— Kate K., New York, NY
Astrid has turned around the way I look at my career in the most extraordinary way. I used to think that the professional part of what I do was very separate from the creative and deeply personal aspects of being a composer. Going after professional opportunities to get my music out there felt to me like a very daunting task--one that I found a little distasteful because it felt like "selling myself." Astrid really helped me realize that building a career has to come from the most genuine part of myself--in the same way as building a piece. With this understanding, the professional world looks much less scary to me now, and I'm able to reach out to my professional network with the courage of my conviction, and with the kind of personal investment and care that makes professional experiences deeply meaningful. Career building is about believing in what you do, and its validity; it is about communication and courage. It only works if it feels true to who you are.
With her supportive and positive attitude combined with her incredible sensitivity and intelligence, Astrid has created for me a wonderful safe space to discover how I want to develop my goals from the inside out. I have found in her a true kindred spirit as well as a powerful ally and coach.
—Hannah L,. New York, NY
I chose to work with Astrid because of her background in both the arts and business worlds. After our consultation meeting, it became clear to me that she works with her clients to help them achieve success that rings true for each individual, and doesn't just follow the same formula with everyone. She is also a terrific listener and very easy to talk to. There was nothing about the coaching process with Astrid that felt fake or empty -- we got down to nuts and bolts, and took a good look at the motivations behind my current habits as a means of changing those habits when necessary. As a result of working with her, I have reached a new level of balance in my life, and I have more confidence than before about my business decisions. Though it wasn't my main goal going into coaching, I also have found I am doing better financially than in the past. I am now able to approach new situations and apply what I discovered with Astrid, so the benefits of coaching with her have extended beyond the time we were actively working together. It was an invaluable experience.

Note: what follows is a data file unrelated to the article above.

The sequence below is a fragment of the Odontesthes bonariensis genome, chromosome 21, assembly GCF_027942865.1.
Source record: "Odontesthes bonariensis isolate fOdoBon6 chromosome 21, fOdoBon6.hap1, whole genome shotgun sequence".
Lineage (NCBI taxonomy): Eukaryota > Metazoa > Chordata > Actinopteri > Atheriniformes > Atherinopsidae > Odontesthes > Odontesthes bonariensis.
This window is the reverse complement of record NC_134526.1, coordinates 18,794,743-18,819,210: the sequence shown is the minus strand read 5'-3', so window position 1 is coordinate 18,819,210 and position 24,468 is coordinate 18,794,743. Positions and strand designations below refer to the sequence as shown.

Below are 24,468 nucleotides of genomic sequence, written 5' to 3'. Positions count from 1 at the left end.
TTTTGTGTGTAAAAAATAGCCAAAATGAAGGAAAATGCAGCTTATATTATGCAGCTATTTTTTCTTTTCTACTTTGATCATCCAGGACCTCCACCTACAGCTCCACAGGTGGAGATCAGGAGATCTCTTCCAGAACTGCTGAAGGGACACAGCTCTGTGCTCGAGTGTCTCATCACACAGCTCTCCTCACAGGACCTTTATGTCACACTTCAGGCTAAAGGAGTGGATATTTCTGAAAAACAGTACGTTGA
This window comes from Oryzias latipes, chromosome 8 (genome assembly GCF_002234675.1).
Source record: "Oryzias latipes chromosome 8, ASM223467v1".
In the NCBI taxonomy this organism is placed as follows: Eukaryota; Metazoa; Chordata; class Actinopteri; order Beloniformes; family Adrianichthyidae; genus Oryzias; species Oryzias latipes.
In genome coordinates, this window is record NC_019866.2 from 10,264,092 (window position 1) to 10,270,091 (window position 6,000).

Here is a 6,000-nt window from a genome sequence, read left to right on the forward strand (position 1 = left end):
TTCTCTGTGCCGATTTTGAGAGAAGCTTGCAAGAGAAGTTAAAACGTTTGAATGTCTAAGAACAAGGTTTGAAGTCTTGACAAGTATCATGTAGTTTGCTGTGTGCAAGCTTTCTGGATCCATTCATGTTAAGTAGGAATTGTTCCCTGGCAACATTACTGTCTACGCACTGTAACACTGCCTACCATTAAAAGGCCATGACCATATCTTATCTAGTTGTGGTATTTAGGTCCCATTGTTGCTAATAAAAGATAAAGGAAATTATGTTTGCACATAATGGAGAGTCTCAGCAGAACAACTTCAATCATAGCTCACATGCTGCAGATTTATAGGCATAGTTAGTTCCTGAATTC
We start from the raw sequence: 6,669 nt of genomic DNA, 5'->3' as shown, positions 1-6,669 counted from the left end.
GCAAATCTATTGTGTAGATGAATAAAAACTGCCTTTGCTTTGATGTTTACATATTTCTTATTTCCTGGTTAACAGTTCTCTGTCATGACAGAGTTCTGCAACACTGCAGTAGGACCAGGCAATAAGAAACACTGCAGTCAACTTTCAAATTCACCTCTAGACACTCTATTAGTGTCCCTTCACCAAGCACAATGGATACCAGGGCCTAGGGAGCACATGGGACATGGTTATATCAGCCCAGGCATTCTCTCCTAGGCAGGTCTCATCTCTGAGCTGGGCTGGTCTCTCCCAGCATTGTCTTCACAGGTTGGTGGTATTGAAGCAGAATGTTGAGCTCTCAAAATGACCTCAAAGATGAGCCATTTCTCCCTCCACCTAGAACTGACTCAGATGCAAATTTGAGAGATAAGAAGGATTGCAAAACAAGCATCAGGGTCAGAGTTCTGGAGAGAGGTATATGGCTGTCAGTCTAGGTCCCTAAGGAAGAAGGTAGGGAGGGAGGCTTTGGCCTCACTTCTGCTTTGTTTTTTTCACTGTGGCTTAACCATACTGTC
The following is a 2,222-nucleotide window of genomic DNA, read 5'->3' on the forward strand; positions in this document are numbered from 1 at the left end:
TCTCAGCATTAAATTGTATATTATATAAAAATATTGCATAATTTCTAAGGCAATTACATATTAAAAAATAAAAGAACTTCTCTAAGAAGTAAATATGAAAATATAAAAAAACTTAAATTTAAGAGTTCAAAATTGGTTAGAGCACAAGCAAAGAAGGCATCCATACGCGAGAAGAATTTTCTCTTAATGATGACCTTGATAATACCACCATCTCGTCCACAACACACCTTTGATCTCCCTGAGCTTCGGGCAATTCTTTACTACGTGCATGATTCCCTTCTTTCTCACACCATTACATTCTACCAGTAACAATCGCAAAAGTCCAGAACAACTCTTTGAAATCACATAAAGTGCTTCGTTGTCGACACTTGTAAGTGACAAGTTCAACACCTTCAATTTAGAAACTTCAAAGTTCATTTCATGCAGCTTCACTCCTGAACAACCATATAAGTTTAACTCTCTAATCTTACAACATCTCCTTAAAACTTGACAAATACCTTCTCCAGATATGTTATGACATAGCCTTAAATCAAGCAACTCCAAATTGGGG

— Christina J., Publicist, New York, NY
I met Astrid as part of Piano Sonoma last year as I play classical piano and she opened her home up to a presentation of the week long event. She was encouraging of me to participate even though I had just been widowed a year ago and going to California with a group of strangers to study and perform was a little out of my comfort zone. I decided to do it and enjoyed her company and outstanding playing during that week.